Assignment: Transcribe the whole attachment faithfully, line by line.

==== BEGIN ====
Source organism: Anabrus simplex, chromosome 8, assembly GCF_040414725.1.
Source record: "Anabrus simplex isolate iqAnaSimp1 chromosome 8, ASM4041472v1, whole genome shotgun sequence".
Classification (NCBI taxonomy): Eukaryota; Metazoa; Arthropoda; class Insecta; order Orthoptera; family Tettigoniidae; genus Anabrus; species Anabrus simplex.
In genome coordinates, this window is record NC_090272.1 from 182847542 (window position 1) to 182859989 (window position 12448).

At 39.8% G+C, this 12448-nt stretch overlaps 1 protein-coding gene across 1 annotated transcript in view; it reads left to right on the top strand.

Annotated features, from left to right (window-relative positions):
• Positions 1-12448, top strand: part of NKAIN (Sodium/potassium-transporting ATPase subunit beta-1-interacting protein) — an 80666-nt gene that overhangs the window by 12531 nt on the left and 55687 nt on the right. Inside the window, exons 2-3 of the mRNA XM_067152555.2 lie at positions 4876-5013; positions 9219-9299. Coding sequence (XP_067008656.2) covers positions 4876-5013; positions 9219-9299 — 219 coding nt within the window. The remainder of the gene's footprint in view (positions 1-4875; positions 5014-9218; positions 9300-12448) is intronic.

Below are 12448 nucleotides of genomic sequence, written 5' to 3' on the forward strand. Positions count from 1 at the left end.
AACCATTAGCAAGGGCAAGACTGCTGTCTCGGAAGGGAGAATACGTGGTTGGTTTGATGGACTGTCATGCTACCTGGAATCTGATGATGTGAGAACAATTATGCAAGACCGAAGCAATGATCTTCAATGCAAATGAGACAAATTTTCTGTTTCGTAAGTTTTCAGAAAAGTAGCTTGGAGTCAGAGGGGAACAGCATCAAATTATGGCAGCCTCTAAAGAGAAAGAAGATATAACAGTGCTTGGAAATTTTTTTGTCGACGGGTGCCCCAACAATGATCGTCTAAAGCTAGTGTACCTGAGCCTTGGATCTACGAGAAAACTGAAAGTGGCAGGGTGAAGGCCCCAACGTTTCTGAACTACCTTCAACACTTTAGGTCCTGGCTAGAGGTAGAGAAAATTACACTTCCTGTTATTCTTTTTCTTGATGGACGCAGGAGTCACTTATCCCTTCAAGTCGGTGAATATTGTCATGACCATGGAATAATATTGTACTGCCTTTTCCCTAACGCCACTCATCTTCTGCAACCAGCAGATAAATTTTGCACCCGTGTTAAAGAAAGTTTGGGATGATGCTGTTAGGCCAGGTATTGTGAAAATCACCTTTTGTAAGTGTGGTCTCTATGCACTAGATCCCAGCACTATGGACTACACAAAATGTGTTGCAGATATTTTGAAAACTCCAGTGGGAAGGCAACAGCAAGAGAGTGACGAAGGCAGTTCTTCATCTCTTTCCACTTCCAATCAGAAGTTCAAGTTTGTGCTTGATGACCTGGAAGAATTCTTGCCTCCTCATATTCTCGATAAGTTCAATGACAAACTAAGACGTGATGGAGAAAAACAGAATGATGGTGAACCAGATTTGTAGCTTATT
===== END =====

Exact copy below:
Source organism: Anabrus simplex, chromosome 8, assembly GCF_040414725.1.
Source record: "Anabrus simplex isolate iqAnaSimp1 chromosome 8, ASM4041472v1, whole genome shotgun sequence".
Classification (NCBI taxonomy): Eukaryota; Metazoa; Arthropoda; class Insecta; order Orthoptera; family Tettigoniidae; genus Anabrus; species Anabrus simplex.
In genome coordinates, this window is record NC_090272.1 from 182847542 (window position 1) to 182859989 (window position 12448).

At 39.8% G+C, this 12448-nt stretch overlaps 1 protein-coding gene across 1 annotated transcript in view; it reads left to right on the top strand.

Annotated features, from left to right (window-relative positions):
• Positions 1-12448, top strand: part of NKAIN (Sodium/potassium-transporting ATPase subunit beta-1-interacting protein) — an 80666-nt gene that overhangs the window by 12531 nt on the left and 55687 nt on the right. Inside the window, exons 2-3 of the mRNA XM_067152555.2 lie at positions 4876-5013; positions 9219-9299. Coding sequence (XP_067008656.2) covers positions 4876-5013; positions 9219-9299 — 219 coding nt within the window. The remainder of the gene's footprint in view (positions 1-4875; positions 5014-9218; positions 9300-12448) is intronic.

Below are 12448 nucleotides of genomic sequence, written 5' to 3' on the forward strand. Positions count from 1 at the left end.
AACCATTAGCAAGGGCAAGACTGCTGTCTCGGAAGGGAGAATACGTGGTTGGTTTGATGGACTGTCATGCTACCTGGAATCTGATGATGTGAGAACAATTATGCAAGACCGAAGCAATGATCTTCAATGCAAATGAGACAAATTTTCTGTTTCGTAAGTTTTCAGAAAAGTAGCTTGGAGTCAGAGGGGAACAGCATCAAATTATGGCAGCCTCTAAAGAGAAAGAAGATATAACAGTGCTTGGAAATTTTTTTGTCGACGGGTGCCCCAACAATGATCGTCTAAAGCTAGTGTACCTGAGCCTTGGATCTACGAGAAAACTGAAAGTGGCAGGGTGAAGGCCCCAACGTTTCTGAACTACCTTCAACACTTTAGGTCCTGGCTAGAGGTAGAGAAAATTACACTTCCTGTTATTCTTTTTCTTGATGGACGCAGGAGTCACTTATCCCTTCAAGTCGGTGAATATTGTCATGACCATGGAATAATATTGTACTGCCTTTTCCCTAACGCCACTCATCTTCTGCAACCAGCAGATAAATTTTGCACCCGTGTTAAAGAAAGTTTGGGATGATGCTGTTAGGCCAGGTATTGTGAAAATCACCTTTTGTAAGTGTGGTCTCTATGCACTAGATCCCAGCACTATGGACTACACAAAATGTGTTGCAGATATTTTGAAAACTCCAGTGGGAAGGCAACAGCAAGAGAGTGACGAAGGCAGTTCTTCATCTCTTTCCACTTCCAATCAGAAGTTCAAGTTTGTGCTTGATGACCTGGAAGAATTCTTGCCTCCTCATATTCTCGATAAGTTCAATGACAAACTAAGACGTGATGGAGAAAAACAGAATGATGGTGAACCAGATTTGTAGCTTATT